In addition to IL-4, IL-13 is involved in reparative macrophage polarization to resolve inflammation and for wound healing of damaged tissues in the liver (41). The current results demonstrate that α-GalCer treatment increased hepatic levels of Il13 and Il4, suggesting that IL-13 contributes to liver repair after hepatic I/R injury. However, activated iNKT cells produced lesser IL-13 than IL-4 and IFN-γ, suggesting that sources other than iNKT cells are involved in IL-13 production during hepatic I/R injury in α-GalCer-treated mice. We have previously reported that IL-13 derived from dendritic cells facilitates liver restoration following hepatic I/R injury (42). Further studies are necessary to elucidate the role of IL-13 in iNKT cell-induced liver repair after hepatic I/R injury.

IFN-γ also contributed to macrophage transition to a pro-inflammatory phenotype. Our data showed that iNKT cells activated by α-GalCer produced IFN-γ during the early phase of hepatic I/R injury. The current study also demonstrated that IFN-γ blockade reduced the accumulation of Ly6Chigh macrophages, suggesting that iNKT cell-derived IFN-γ stimulated the accumulation of Ly6Chigh macrophages. In vitro studies indicated that IFN-γ blockade decreased the number of pro-inflammatory macrophages in co-culture with activated iNKT cells. These results suggest that IFN-γ promotes the transition of macrophages into a pro-inflammatory phenotype.

On the other hand, IFN-γ blockade attenuated liver injury and pro-inflammatory mediators, which were associated with stimulation of liver repair and hepatocyte proliferation, suggesting that IFN-γ derived from activated iNKT cells increases liver inflammation and decreases liver repair after hepatic I/R injury. In addition, Ly6Chigh macrophages may be one of the initiators of the acute phase of hepatic I/R injury, which contributes to delayed liver repair (3). Consistent with this, inhibition of IFN-γ protects against hepatic I/R injury in mice (14). Increased levels of IFN-γ stimulate hepatic inflammation and exacerbate liver damage, leading to increase in hepatic fibrosis (43, 44).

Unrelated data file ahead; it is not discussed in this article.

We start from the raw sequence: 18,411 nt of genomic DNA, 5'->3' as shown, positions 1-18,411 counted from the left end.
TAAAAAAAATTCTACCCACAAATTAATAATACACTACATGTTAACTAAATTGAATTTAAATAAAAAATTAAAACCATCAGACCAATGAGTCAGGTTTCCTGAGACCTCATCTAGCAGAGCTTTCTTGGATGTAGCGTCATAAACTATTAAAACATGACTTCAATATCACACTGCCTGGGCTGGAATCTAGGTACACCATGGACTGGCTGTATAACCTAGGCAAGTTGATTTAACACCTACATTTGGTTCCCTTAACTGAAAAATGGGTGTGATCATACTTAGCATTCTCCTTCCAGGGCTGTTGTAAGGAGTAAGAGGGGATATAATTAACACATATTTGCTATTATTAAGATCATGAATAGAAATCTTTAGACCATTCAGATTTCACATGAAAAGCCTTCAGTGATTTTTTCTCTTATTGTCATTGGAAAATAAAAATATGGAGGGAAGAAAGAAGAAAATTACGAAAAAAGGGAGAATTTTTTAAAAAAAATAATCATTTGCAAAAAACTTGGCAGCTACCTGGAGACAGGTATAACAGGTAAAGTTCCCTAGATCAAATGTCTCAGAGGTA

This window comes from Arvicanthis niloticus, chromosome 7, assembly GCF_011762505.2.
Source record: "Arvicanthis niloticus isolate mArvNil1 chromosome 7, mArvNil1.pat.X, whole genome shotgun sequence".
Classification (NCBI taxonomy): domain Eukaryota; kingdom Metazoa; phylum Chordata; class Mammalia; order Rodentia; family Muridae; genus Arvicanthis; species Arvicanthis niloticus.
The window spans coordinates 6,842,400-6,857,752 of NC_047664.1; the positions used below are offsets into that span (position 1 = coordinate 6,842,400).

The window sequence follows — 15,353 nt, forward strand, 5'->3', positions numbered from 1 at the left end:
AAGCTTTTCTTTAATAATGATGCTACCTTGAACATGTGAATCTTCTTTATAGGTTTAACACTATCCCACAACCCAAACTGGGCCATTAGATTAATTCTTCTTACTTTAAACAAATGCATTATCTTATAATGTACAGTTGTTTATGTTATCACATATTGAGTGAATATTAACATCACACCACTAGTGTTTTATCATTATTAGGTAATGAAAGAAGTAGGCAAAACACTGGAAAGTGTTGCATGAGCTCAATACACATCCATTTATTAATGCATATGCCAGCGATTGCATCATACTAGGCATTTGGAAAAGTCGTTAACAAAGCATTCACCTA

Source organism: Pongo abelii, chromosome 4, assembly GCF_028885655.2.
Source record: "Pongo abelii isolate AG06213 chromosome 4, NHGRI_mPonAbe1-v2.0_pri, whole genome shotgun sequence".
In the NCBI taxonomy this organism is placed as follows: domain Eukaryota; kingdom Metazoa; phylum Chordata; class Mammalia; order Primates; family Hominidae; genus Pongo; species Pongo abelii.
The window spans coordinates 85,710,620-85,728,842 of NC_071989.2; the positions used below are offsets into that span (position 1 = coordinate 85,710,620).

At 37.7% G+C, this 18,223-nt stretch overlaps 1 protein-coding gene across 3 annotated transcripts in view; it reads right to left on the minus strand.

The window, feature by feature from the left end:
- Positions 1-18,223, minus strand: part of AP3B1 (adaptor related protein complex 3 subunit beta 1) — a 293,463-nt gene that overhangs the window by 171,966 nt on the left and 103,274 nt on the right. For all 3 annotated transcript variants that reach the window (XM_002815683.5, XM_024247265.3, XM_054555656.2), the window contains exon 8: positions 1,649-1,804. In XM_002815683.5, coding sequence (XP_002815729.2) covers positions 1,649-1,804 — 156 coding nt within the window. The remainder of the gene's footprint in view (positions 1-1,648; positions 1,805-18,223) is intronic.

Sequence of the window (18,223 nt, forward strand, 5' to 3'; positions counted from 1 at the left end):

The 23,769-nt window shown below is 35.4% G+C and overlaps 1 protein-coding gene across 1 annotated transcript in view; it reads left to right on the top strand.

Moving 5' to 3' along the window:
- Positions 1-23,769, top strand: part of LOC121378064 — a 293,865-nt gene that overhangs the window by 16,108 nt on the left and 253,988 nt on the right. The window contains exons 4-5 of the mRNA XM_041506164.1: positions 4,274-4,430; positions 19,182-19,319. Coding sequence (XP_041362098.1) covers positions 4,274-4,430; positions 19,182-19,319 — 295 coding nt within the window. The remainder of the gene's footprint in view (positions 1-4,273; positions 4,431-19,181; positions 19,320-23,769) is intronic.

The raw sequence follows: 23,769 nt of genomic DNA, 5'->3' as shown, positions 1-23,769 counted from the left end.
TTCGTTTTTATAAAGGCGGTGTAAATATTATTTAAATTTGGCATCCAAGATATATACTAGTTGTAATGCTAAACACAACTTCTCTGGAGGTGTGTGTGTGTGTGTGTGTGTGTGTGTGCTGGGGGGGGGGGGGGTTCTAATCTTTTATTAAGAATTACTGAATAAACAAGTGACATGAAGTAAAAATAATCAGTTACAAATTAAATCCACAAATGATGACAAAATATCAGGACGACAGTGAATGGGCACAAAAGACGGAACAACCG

Our data revealed that α-GalCer treatment resulted in the production of pro-inflammatory and anti-inflammatory cytokines, IFN-γ and IL-4, simultaneously from activated iNKT cells. Both IFN-γ and IL-4 play a role in polarizing macrophages, and stimulation of macrophages with IFN-γ or IL-4 initiates the transition of pro-inflammatory or reparative macrophages, respectively. Indeed, in this study, IFN-γ polarized macrophages into a pro-inflammatory phenotype, while IL-4 polarized them into a reparative phenotype, indicating variation in the effects of cytokines on macrophage polarization. Despite the ability of IFN-γ to enhance hepatic I/R injury, our data showed that α-GalCer-treated mice exhibited enhanced resolution of inflammation and liver repair after hepatic I/R injury. These results suggest that IFN-γ contributes to liver repair to a lesser extent than IL-4 after hepatic I/R. Although IFN-γ was found to be involved in liver injury and inflammation in this study, the role of IFN-γ in liver inflammation and repair in this model warrants further study. Additionally, IFN-γ inhibition reduced the accumulation of Ly6Chigh macrophages; however, it did not suppress the accumulation of Ly6Clow macrophages. Hepatic levels of Il4 remained high in anti-IFN-γ antibody-treated mice as well as in control IgG-treated mice. These results suggest that IFN-γ does not affect IL-4-mediated macrophage transition to a reparative phenotype.

The current study demonstrated that activation of iNKT cells by α-GalCer facilitated hepatocyte proliferation in the non-injured regions of the liver after hepatic I/R injury. We also showed that α-GalCer alone did not affect hepatocyte proliferation in the liver. However, others have suggested that activation of iNKT cells by α-GalCer suppresses liver regeneration after partial hepatectomy in mice, which is mediated by IFN-γ and IL-4 (20). These discrepant results may be due to the difference in experimental models. In hepatic I/R injury, severe liver injury is induced, followed by the recruitment of inflammatory cells, including neutrophils, monocytes, and macrophages. In contrast, in partial hepatectomy, minimal liver injury is induced, associated with the proliferation of resident liver macrophages and lesser with the accumulation of inflammatory cells.